|Scientific name||Austrostipa spp.||Common name(s)||Spear grass|
|Synonym(s)||Stipa spp.||Varieties||Foxtail spear grass (Austrostipa densiflora)
Rough spear grass (Austrostipa scabra)
Tall spear grass or Plains Spear grass (Austrostipa bigeniculata)
Spear grasses are cool season tufted perennial grasses. The foliage grows from 10 to 30 cm high with stems reaching from 0.5 to 1.5 metres depending on the species. Most species flower in spring, while some flower from late winter to early summer. Flowerheads vary between the species. Most have attractive feathery panicles which vary in length and breadth. The seeds are often sharp with long awns which are usually twisted.
|Soils||Spear grasses grow on a wide range of soil types. They will grow on poor soils as well as soils with high acidity.
Foxtail Spear grass grows on all types of soil as long as there is adequate drainage.
Rough spear grass prefers well drained soils.
Tall spear grass prefers loam soils of moderate to low pH.
|Tolerance||High drought tolerance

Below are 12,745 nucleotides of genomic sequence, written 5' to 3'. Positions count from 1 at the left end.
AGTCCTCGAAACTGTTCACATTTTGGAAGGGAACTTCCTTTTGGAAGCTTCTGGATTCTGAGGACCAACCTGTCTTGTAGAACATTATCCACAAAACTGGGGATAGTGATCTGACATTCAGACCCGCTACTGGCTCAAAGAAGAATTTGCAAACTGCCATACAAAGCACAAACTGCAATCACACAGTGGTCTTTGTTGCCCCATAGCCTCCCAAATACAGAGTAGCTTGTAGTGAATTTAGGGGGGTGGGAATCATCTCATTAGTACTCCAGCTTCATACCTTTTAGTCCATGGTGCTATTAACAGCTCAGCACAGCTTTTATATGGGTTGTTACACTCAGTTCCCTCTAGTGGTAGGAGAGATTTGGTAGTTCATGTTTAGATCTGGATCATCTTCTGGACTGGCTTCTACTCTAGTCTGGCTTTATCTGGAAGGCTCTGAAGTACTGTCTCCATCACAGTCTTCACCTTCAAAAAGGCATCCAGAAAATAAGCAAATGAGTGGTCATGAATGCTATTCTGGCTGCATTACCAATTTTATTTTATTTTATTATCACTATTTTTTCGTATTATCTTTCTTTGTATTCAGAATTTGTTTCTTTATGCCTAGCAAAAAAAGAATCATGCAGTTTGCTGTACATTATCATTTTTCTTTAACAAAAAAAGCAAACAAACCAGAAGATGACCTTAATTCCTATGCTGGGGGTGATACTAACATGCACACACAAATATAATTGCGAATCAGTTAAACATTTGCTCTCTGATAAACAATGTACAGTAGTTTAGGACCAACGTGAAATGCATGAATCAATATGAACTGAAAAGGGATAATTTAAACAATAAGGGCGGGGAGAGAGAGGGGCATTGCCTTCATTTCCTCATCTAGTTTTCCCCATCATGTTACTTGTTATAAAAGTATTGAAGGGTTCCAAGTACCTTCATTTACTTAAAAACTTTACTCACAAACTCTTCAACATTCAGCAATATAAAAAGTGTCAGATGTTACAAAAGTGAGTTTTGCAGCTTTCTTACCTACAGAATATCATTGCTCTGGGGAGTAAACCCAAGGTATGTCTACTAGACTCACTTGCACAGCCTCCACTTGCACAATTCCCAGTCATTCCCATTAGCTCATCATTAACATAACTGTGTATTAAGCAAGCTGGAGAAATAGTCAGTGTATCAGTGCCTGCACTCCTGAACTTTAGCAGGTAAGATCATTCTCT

High tolerance to poor soils
High heat tolerance
Sow the seeds 5-10 mm below the soil surface when moisture is available. Spear grass is best sown in autumn or winter. In the cooler months, germination can take from 6 to 8 weeks, but in the warmer months it may be 7 to 10 days. Keep the soil moist, but not waterlogged for three weeks after sowing. Seed can be sown with or without awns. Seed sown with awns is able to move when watered and to find a niche for its own burial. It is however, much more difficult to sow and usually requires hand sowing. Seed without awns is easier to sow, but requires sowing into a groove or shallow trench.
|Sowing rate||Foxtail spear grass: Sow seed at a rate of 2 – 4 kg per hectare
Rough spear grass: Sow seed at a rate of 2 – 4 kg per hectare
Tall spear grass: Sow seed at a rate of 2 – 4 kg per hectare
Rough spear grass (Austrostipa scabra) is good for Horse pasture but grazing should be done after seeds have dropped as the seeds are be fairly sharp
Spear Grass Distribution
Spear grasses are found in all states of Australia, but predominantly in the southern half of the continent. Spear grasses grow in association with dry eucalpyt forest, woodlands, shrublands, in low open forests, grasslands and along coastlines. These grasses often occur in shallow soils of low fertility in areas of high summer temperatures. They are able to survive and remain green even under dry, hot summer conditions.